“And perhaps neither will we.” Koth added.

There were sounds of approaching screeches echoing forth from the pitch black. They were only a few minutes away judging from the indistinguishable cacophony of noise. Tarklie put her spear out and shield up like a single soldier phalanx and turned to Koth.

“Where is closer? The Kha Regent or our encampment?”

Koth spent a moment shuffling the information around in his head. He fumbled into his pack and pulled out the old dusty book once more, flickering through the pages and drawing imaginary lines with his fingers.

“Quick man!” Tarklie yelled as the stampede of limbs thundered closer.

“Let me think!” Koth bellowed as he blasted the wall further down and brought melted rock down to block the path ahead.

Tarklie seethed with frustration at Koth’s hasty act. The geomancer always had such a tightly coiled temper, and now he had left them with fewer options.

“The Leonin survivors.” Koth slapped the journal together. “Back up the passage and through a tube that feeds into the main causeway.” He looked up at the ceiling of the tunnel. “It’ll be tight.”

Before agreeing Tarklie barged past Koth and trampled up the tunnel. Koth gave his handiwork further down a cursory glance. It wouldn’t buy them much time, the Phyrexians would likely make quick work of it if the prior art they had seen was anything to go by. He turned to follow her and ran through everything they had done in his head. They had abandoned the camp and come all this way for nothing. He had no idea what state the remaining Leonin were in, or even if there would be any left at this point. Urabrask mobilising his small force had been confusing since he couldn’t hope to stand against the other Praetors with what he had left. The only things nearby was the abandoned Great Furnace halls and the scattered camps of Mirran resistance.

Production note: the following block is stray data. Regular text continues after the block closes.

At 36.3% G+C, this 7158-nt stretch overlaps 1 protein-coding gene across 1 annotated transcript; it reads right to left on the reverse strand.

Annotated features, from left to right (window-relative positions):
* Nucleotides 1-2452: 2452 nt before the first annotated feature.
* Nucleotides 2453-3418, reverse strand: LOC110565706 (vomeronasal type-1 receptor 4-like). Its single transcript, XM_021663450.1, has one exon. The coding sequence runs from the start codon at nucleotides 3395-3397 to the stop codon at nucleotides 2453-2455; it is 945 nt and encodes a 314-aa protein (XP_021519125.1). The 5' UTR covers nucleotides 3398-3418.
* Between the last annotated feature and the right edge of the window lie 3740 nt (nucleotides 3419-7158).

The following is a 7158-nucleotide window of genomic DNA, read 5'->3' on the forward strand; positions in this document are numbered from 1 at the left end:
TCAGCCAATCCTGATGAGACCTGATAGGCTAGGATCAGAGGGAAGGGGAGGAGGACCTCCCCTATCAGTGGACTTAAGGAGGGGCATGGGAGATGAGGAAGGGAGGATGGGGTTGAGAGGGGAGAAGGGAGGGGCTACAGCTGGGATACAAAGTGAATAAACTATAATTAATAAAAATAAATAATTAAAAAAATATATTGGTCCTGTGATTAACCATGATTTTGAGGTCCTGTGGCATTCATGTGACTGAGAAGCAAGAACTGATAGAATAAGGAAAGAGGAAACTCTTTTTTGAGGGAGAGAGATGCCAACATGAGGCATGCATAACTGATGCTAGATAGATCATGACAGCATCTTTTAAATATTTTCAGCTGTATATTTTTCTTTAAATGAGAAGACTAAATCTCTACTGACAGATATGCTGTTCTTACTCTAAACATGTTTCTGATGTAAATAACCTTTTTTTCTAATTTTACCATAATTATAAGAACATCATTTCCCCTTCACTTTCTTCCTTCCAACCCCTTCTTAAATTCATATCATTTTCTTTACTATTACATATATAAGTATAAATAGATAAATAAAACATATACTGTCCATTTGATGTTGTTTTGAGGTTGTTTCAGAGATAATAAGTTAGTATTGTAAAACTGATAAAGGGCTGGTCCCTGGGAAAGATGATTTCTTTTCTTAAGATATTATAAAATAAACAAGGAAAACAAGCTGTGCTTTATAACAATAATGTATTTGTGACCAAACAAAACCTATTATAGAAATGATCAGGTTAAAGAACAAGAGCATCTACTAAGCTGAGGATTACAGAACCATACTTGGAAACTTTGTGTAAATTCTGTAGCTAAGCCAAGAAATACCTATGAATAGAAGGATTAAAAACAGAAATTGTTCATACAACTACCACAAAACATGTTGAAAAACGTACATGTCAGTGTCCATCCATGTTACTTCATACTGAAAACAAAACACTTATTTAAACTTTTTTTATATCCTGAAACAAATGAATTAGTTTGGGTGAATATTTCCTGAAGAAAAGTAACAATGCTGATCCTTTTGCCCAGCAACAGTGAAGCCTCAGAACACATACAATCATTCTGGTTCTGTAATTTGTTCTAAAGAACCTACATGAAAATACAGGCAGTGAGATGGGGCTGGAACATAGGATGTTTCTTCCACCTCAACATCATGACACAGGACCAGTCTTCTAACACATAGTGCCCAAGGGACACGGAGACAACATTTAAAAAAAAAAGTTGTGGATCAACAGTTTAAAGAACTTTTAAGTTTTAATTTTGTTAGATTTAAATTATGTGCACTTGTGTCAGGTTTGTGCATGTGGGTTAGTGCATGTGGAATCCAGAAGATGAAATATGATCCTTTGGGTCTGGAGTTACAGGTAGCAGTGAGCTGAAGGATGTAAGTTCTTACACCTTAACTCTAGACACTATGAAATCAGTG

He and Tarklie were between all three, and he could not protect everyone.

“How many survivors between all the camps?” he shouted ahead at Tarklie.

“Why?” she echoed back, panting through gritted teeth as her armour clanged haphazardly against narrowing walls.

“The Leonin, Kemba, our camp, the other survivors. How many are there surrounding Kuldotha?”

“A few hundred… maybe a thousand all accounted for. Why does it matter?”

“And how well armed are they for an attack… from inside.” Koth caught up with his companion, his brow furrowed in concern.

“They’re…” Tarklie stopped. “They’re not.”

RUN! RUN TO THE KHA REGENT!” He bawled as they both charged down the tunnel.


It was one of the few remaining encampments on the surface, shrouded on one side by a large embankment on one side. It sat just outside one of the canyon mouth entrances to the Great Furnace. With such an environment it made it easy to hold off an attack from outsiders, Phyrexian and Mirran alike. The Leonin were used to harsh terrain, but not such a heat as this. It was uncomfortable but tolerable, at least in comparison to the phyresis that would be promised elsewhere. The dwelled in tents and small makeshift shacks banded together with sheet metal they were able to scavenge from their past homes and from inside the forge city. A few hundred had made this camp their final home, one of the last shelters available to a Mirran of sound mind. Kemba had kept them safe for this long, and the strong enchantments from the healers and seers had kept them safe from the encroaching infection of Mirrodin.

While the Auriok and Human survivors had trembled in caves and lost a large portion of their fighters, the Leonin were still heavily armed, with most of the remnants knowing nothing more than how to fight. They had survived near the surface in defiance of Elesh Norn and her lesser counterparts, and miraculously fended off more than one incursion from the Orthodoxy and Sheoldred. Lately things had begun to turn for the worse. Significantly so.

Kemba had been informed that the Praetor council meeting had been a hoax, and Koth had achieved nothing with his spell bomb besides creating and even large hole inside the core of Mirrodin. Fewer natives of the plane remained, and as their number dwindled, the Phyrexians grew larger. They had not heard word from any of the other pockets of resistance in such a long time, they had been presumed defeated.